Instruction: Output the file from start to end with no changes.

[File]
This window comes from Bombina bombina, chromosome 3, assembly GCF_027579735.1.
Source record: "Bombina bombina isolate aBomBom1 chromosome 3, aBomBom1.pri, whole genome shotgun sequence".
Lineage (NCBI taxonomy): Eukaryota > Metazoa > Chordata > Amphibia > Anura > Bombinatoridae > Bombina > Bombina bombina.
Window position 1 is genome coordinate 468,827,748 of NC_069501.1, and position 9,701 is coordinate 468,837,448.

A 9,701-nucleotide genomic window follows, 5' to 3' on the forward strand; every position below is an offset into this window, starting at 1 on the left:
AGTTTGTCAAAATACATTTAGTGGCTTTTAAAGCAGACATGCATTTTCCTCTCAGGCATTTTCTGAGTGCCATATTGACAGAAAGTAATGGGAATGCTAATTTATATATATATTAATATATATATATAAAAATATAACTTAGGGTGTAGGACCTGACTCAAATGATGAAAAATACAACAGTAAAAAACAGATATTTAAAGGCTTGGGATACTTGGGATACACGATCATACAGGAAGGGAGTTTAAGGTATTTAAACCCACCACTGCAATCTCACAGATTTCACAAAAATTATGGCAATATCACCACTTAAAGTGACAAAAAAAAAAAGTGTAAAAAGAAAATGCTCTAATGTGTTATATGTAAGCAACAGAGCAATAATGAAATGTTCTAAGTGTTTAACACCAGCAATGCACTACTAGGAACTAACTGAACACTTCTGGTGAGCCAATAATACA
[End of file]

This window comes from Bombina bombina, chromosome 3, assembly GCF_027579735.1.
Source record: "Bombina bombina isolate aBomBom1 chromosome 3, aBomBom1.pri, whole genome shotgun sequence".
Lineage (NCBI taxonomy): Eukaryota > Metazoa > Chordata > Amphibia > Anura > Bombinatoridae > Bombina > Bombina bombina.
Window position 1 is genome coordinate 468,827,748 of NC_069501.1, and position 9,701 is coordinate 468,837,448.

A 9,701-nucleotide genomic window follows, 5' to 3' on the forward strand; every position below is an offset into this window, starting at 1 on the left:
AGTTTGTCAAAATACATTTAGTGGCTTTTAAAGCAGACATGCATTTTCCTCTCAGGCATTTTCTGAGTGCCATATTGACAGAAAGTAATGGGAATGCTAATTTATATATATATTAATATATATATATAAAAATATAACTTAGGGTGTAGGACCTGACTCAAATGATGAAAAATACAACAGTAAAAAACAGATATTTAAAGGCTTGGGATACTTGGGATACACGATCATACAGGAAGGGAGTTTAAGGTATTTAAACCCACCACTGCAATCTCACAGATTTCACAAAAATTATGGCAATATCACCACTTAAAGTGACAAAAAAAAAAAGTGTAAAAAGAAAATGCTCTAATGTGTTATATGTAAGCAACAGAGCAATAATGAAATGTTCTAAGTGTTTAACACCAGCAATGCACTACTAGGAACTAACTGAACACTTCTGGTGAGCCAATAATACA